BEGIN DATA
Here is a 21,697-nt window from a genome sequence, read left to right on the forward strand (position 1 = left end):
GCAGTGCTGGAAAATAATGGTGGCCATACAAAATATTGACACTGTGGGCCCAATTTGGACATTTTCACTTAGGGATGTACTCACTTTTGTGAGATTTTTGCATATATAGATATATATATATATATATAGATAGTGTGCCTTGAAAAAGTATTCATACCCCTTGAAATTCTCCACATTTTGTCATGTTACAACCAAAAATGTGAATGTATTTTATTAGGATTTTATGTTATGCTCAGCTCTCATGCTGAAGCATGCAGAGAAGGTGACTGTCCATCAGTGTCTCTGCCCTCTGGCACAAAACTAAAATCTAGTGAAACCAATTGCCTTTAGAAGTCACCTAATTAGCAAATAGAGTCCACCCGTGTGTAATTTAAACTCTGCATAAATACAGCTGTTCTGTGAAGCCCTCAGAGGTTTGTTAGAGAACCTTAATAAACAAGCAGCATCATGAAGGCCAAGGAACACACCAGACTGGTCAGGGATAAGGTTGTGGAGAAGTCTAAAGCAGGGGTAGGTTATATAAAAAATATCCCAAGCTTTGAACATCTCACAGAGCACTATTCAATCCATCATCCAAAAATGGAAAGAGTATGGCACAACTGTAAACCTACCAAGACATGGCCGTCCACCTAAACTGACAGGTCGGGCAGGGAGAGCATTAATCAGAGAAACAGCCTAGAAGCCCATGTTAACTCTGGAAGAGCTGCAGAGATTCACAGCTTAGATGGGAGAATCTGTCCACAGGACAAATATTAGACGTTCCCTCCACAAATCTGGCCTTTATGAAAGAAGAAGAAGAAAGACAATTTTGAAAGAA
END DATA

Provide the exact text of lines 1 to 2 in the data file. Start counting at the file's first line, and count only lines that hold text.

Here is a 21,697-nt window from a genome sequence, read left to right on the forward strand (position 1 = left end):
GCAGTGCTGGAAAATAATGGTGGCCATACAAAATATTGACACTGTGGGCCCAATTTGGACATTTTCACTTAGGGATGTACTCACTTTTGTGAGATTTTTGCATATATAGATATATATATATATATATAGATAGTGTGCCTTGAAAAAGTATTCATACCCCTTGAAATTCTCCACATTTTGTCATGTTACAACCAAAAATGTGAATGTATTTTATTAGGATTTTATGTTATGCTCAGCTCTCATGCTGAAGCATGCAGAGAAGGTGACTGTCCATCAGTGTCTCTGCCCTCTGGCACAAAACTAAAATCTAGTGAAACCAATTGCCTTTAGAAGTCACCTAATTAGCAAATAGAGTCCACCCGTGTGTAATTTAAACTCTGCATAAATACAGCTGTTCTGTGAAGCCCTCAGAGGTTTGTTAGAGAACCTTAATAAACAAGCAGCATCATGAAGGCCAAGGAACACACCAGACTGGTCAGGGATAAGGTTGTGGAGAAGTCTAAAGCAGGGGTAGGTTATATAAAAAATATCCCAAGCTTTGAACATCTCACAGAGCACTATTCAATCCATCATCCAAAAATGGAAAGAGTATGGCACAACTGTAAACCTACCAAGACATGGCCGTCCACCTAAACTGACAGGTCGGGCAGGGAGAGCATTAATCAGAGAAACAGCCTAGAAGCCCATGTTAACTCTGGAAGAGCTGCAGAGATTCACAGCTTAGATGGGAGAATCTGTCCACAGGACAAATATTAGACGTTCCCTCCACAAATCTGGCCTTTATGAAAGAAGAAGAAGAAAGACAATTTTGAAAGAA